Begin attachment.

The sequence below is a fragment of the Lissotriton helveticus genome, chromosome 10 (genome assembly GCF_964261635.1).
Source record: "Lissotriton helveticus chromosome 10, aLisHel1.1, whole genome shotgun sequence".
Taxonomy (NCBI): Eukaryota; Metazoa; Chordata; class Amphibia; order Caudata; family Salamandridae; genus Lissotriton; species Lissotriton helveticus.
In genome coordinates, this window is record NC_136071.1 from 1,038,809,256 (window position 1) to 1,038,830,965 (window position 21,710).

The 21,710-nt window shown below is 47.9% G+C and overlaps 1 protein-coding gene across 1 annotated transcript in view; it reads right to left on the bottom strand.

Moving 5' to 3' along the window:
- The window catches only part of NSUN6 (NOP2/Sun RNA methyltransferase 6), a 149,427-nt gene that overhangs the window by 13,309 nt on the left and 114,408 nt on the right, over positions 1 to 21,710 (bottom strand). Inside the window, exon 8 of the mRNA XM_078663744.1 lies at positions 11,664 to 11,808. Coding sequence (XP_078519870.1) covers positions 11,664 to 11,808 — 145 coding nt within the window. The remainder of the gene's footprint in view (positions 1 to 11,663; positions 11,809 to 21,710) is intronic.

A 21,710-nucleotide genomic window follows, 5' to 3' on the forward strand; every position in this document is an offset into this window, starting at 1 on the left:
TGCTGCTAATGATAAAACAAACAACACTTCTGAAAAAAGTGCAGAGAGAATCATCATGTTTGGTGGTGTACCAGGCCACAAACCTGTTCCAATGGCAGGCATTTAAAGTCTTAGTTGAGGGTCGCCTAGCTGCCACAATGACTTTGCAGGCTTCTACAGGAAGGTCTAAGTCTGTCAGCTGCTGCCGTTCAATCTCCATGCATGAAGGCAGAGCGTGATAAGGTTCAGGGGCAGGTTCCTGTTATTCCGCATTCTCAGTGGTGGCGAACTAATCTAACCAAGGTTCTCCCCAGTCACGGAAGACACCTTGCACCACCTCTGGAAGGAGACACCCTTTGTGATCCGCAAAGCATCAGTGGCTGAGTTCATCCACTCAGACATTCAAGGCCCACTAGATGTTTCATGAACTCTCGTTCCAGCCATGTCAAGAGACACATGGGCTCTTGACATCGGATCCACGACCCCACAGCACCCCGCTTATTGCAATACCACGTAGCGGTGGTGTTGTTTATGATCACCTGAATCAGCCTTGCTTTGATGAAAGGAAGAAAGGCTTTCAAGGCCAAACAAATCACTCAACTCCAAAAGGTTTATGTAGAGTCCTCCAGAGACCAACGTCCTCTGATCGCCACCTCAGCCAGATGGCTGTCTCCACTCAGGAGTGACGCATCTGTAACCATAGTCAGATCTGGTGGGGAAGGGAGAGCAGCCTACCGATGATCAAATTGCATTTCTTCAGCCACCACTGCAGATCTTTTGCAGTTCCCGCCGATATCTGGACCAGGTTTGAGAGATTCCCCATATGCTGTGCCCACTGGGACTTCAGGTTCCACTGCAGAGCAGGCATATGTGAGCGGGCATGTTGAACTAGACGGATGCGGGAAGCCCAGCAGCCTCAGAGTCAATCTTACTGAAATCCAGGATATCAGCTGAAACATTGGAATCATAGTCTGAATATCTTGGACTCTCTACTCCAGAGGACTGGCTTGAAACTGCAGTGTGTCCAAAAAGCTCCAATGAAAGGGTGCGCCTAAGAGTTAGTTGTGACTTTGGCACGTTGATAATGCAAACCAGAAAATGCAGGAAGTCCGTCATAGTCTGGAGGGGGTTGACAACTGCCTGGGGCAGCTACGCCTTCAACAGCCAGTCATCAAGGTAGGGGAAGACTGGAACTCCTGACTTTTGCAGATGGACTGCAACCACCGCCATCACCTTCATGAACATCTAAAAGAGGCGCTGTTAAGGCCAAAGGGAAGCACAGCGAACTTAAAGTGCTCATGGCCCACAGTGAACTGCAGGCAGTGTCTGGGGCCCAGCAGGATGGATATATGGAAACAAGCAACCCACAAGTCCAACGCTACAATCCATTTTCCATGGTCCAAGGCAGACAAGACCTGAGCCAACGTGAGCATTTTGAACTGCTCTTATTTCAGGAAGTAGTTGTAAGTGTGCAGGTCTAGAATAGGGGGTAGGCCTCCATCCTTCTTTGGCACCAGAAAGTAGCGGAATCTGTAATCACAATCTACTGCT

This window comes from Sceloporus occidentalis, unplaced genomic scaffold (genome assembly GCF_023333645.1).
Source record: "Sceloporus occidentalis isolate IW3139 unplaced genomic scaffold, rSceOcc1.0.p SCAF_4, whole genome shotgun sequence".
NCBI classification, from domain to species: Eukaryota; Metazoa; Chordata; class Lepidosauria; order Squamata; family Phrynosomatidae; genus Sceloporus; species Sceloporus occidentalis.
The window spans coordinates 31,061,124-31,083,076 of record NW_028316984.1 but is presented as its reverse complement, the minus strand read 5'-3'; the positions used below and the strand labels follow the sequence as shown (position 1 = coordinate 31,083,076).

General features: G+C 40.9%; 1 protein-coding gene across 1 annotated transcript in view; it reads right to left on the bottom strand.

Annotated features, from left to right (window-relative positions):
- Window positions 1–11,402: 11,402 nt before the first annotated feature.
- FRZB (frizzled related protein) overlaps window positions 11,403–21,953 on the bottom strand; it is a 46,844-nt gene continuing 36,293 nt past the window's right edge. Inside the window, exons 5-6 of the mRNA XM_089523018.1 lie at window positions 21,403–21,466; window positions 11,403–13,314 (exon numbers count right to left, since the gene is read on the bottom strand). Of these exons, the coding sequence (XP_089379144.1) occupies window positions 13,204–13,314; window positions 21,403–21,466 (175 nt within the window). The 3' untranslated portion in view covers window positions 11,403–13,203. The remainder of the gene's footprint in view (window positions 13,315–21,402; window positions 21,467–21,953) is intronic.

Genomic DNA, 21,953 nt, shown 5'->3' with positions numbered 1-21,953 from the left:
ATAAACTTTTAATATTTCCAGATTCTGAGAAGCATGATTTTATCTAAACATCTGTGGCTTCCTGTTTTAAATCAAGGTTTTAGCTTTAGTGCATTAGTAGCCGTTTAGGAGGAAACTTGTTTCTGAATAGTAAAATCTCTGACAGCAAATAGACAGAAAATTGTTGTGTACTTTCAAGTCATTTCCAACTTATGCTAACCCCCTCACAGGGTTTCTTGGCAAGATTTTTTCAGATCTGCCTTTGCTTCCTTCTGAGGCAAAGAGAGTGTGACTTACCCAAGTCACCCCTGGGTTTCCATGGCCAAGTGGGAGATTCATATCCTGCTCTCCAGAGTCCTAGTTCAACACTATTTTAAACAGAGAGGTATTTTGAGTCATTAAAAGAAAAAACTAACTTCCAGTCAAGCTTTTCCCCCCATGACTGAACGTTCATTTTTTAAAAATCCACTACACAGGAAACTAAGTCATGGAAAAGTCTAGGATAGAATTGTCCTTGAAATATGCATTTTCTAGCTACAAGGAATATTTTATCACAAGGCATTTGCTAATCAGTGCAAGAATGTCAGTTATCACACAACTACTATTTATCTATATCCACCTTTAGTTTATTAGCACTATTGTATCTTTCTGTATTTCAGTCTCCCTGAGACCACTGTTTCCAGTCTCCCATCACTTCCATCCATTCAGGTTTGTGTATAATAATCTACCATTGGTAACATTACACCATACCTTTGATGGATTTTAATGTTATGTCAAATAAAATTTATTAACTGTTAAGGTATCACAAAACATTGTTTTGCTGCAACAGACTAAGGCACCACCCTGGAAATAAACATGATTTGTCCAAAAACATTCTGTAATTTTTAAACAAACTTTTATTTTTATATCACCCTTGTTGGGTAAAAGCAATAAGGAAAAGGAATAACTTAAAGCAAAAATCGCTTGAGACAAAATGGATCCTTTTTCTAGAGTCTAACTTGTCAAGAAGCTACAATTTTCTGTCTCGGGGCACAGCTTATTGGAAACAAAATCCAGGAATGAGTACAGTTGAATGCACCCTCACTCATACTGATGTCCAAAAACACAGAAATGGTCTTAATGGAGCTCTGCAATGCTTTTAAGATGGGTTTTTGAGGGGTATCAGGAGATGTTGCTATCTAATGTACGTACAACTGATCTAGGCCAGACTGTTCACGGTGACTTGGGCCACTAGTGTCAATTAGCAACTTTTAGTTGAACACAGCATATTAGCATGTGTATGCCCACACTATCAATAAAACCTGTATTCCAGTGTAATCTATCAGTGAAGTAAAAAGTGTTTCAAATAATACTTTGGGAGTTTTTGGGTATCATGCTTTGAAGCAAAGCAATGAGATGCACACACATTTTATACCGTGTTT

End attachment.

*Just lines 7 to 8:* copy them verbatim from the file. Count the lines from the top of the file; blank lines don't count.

- The window catches only part of NSUN6 (NOP2/Sun RNA methyltransferase 6), a 149,427-nt gene that overhangs the window by 13,309 nt on the left and 114,408 nt on the right, over positions 1 to 21,710 (bottom strand). Inside the window, exon 8 of the mRNA XM_078663744.1 lies at positions 11,664 to 11,808. Coding sequence (XP_078519870.1) covers positions 11,664 to 11,808 — 145 coding nt within the window. The remainder of the gene's footprint in view (positions 1 to 11,663; positions 11,809 to 21,710) is intronic.

A 21,710-nucleotide genomic window follows, 5' to 3' on the forward strand; every position in this document is an offset into this window, starting at 1 on the left: